My experience switching to Linux: Intro

I’ve been a Windows user ever since 3.1 and before that I was using MS DOS. I’m not a Microsoft fan boy, but the Microsoft operating systems to date have for the most part served their purpose.

Windows 7 is a fantastic operating system and I’ve been happy using it since it launched. Looking back there have been a few Lemons, in my opinion prior to Windows XP SP3 there was no such thing as a stable Microsoft operating system. However all Microsoft PC operating systems so far have had 1 thing in common they have targeted the desktop user experience. And by this I mean users of Desktop computers and notebooks who typically have larger screens, no touch (or don’t rely on it) and regular input devices such as mouse and keyboard. There should be nothing surprising about this, after all that is what OS manufacturers should do, release an appropriate OS for the platform they are targeting.

Microsoft have officially thrown common sense out the Window, and have developed their next version of Windows (Win8) to target tablet devices leaving their existing desktop users with an OS not specifically designed for their platform.

The thing is, I’m one of those people lucky enough to have got into computers early in life and have been around for pretty much the whole evolution of where things are today. I’ve been around computers before Microsoft, and before the IBM style PC. I come from the days of Amstrad, Commodore and Spectrum. And so I have personally witnessed things go from loading apps with tape cartridges in 8 bit to Blue ray disks. I’ve been around LONG before the internet got popular, and lived through the 14.4k modems, 56k, first broadband connections, ever increasing technologies such as vdsl etc. I’ve been programming too for most of this time, and seen html emerge, seen languages come a long way such, lived with them for years, things like JS -> JQuery evolutions. I’ve also personally used every version of IE, and witnessed all the browser wars which started with IE vs Netscape.

And in all this time, I must be honest and tell you, I’ve never once witnessed a more blatantly selfish and greedy move on Microsoft’s part than Windows 8, effectively Microsoft selling out their existing users in one foul swoop and focusing on the more lucrative tablet market.

As you already know I wasn’t born yesterday 🙂 And so I remember the launch of Vista which although was a disappointment full of typical Microsoft marketing hype, at the end of the day Vista was released prematurely. Windows 7 is what they originally had in mind, and that is why if you look at the internal versioning of Windows. Windows 7 is actually Windows 6 – because it is essentially THE REAL VISTA. My point is I was annoyed at the time, but at least Vista was designed to target my platform. Windows 8 is an evil on a whole new level – and a big slap in the face. It is what happens when the top level of management take a great product and ruin it, adding in features to boost their profit, and not because these features are good for the end user.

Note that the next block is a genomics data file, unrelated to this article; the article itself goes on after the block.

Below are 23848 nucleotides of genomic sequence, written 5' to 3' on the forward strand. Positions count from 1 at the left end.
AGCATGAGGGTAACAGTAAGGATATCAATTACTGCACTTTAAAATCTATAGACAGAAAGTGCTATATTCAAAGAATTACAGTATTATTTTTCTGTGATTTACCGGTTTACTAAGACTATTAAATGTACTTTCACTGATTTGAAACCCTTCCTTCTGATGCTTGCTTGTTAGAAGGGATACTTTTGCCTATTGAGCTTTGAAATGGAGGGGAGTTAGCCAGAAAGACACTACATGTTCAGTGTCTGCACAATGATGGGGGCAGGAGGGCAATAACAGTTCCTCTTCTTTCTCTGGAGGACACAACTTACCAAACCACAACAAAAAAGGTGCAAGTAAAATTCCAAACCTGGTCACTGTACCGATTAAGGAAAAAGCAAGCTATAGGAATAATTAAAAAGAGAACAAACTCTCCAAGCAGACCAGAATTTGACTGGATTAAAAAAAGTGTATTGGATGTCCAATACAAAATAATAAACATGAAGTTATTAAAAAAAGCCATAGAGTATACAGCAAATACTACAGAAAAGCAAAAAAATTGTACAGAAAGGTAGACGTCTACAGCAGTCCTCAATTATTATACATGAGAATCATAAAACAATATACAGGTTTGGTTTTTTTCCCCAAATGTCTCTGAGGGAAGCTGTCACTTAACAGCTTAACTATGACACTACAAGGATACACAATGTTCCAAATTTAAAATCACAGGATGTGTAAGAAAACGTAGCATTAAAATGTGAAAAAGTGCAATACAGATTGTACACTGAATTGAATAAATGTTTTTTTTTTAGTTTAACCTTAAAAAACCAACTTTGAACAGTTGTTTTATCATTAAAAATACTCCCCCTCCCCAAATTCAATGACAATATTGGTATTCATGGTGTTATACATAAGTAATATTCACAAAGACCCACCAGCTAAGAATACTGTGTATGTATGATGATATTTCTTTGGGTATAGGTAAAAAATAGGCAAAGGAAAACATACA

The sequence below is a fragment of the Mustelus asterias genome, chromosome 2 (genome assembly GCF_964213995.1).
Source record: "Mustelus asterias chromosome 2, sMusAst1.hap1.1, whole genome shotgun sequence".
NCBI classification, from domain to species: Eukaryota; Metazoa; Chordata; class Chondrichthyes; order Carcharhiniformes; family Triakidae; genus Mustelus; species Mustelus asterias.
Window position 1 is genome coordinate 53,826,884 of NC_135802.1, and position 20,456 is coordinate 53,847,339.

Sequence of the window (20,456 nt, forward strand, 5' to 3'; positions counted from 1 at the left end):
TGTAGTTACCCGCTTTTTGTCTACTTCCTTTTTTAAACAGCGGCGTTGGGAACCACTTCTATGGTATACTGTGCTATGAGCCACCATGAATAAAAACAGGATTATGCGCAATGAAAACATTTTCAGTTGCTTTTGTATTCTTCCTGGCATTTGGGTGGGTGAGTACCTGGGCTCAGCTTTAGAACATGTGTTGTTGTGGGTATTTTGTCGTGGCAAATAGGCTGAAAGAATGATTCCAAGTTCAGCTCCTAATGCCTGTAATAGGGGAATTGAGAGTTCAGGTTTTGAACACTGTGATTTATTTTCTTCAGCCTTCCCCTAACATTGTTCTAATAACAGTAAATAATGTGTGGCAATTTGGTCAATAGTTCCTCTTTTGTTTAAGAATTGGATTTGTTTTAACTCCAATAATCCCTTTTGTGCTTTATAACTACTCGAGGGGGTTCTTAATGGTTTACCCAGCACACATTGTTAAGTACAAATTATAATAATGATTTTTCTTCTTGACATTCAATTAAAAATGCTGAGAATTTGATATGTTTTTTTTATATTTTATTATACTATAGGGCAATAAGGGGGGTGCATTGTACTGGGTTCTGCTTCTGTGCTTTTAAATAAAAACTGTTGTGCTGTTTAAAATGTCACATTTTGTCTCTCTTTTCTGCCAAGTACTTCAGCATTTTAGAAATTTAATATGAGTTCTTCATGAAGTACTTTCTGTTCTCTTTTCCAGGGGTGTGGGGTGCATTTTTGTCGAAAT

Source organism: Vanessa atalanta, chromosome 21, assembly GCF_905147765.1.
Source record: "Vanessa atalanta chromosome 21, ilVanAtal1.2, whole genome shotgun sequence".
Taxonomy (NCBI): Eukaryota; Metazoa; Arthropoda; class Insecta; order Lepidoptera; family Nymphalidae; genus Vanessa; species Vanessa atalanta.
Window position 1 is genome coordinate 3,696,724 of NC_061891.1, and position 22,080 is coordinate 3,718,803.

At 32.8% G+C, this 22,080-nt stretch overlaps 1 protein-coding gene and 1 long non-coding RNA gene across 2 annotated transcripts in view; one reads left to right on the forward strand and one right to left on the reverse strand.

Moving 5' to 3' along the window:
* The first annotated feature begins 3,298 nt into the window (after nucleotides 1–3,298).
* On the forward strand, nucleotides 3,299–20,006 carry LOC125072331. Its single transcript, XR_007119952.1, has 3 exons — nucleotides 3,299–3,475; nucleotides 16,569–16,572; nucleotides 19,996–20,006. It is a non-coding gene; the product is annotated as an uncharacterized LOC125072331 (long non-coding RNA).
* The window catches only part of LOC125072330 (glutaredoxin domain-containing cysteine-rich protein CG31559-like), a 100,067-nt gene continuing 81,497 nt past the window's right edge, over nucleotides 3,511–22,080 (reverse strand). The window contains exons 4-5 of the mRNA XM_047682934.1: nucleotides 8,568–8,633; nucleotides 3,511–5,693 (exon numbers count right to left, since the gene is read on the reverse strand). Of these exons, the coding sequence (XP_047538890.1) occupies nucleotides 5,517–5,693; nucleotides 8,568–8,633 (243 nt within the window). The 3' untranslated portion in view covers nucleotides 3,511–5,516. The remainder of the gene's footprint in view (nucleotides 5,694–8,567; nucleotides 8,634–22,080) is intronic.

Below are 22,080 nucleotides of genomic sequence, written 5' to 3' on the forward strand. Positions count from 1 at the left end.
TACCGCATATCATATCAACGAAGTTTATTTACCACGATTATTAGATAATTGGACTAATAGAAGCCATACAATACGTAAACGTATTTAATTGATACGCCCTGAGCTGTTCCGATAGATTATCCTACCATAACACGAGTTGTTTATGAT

Because of this recently I found myself in the market for an operating system that targets the desktop platform. Naturally I turned to Linux. Linux was the obvious choice but to be honest I haven’t had a great experience with Linux. Since you already know I wasn’t born yesterday, I had my first encounter with Linux before desktop environments existed. And when they started emerging there weren’t a whole lot of drivers. Linux was very much a geek only experience, but even back then it did do one thing really well – IT WORKED. Linux has always been a work horse. Linux is like the electricity of the internet. A great deal of EVERYTHING runs on Linux. Java likes to boast that it runs everywhere – but a lot of the time that same Java is running on Linux or something derived from Unix. Macs all run a flavor of Unix. All Android phones too – yup that is all Linux. MOST web servers the world over. Point is Linux has been sitting there working – and it is still working!

Linux is a great server, but how does it do on the desktop? Actually it does pretty damn fantastic, and this said based on my recent experience with Ubuntu 12.04. I don’t care if 12.039999 was shit or buggy – 12.04 is great. I know there is a lot of war going on right now with the different IDE’s (KDE, Unity, XFCE) ect, each one trying to be defacto and the best! This is perhaps why all of them are getting dramatically better – and fast!

Linux is nearly completely focused on the user experience. Yes you will find bugs, and things that suck, but for the most part in the Linux desktop experience it is an environment designed by the people for the people.

It will take time to learn, but it is changing and improving and NOW is the time to get into it. It really is an exciting time for Linux.

Gaming platform? Perhaps not as good as Windows, but to be honest a lot of new games coming out now look flashy, but suck. And a lot of games run great under Wine, and Linux gaming is emerging (but not fast enough).

Age old question: What can you do in Linux you can’t do in Windows?

NOTHING! more or less. But its not what you do it is the way that you do it!